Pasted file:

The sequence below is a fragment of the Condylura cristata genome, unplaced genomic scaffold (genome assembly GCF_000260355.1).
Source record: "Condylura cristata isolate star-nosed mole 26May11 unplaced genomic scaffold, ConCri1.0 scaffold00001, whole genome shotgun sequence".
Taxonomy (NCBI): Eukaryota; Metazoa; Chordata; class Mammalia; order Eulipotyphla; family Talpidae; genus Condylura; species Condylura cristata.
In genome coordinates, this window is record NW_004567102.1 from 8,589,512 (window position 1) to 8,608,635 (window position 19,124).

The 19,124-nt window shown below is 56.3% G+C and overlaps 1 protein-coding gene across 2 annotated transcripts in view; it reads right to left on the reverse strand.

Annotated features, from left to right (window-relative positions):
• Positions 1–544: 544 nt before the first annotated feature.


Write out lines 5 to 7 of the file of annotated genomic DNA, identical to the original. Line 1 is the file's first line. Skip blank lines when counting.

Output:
The 19,124-nt window shown below is 56.3% G+C and overlaps 1 protein-coding gene across 2 annotated transcripts in view; it reads right to left on the reverse strand.

Annotated features, from left to right (window-relative positions):
• Positions 1–544: 544 nt before the first annotated feature.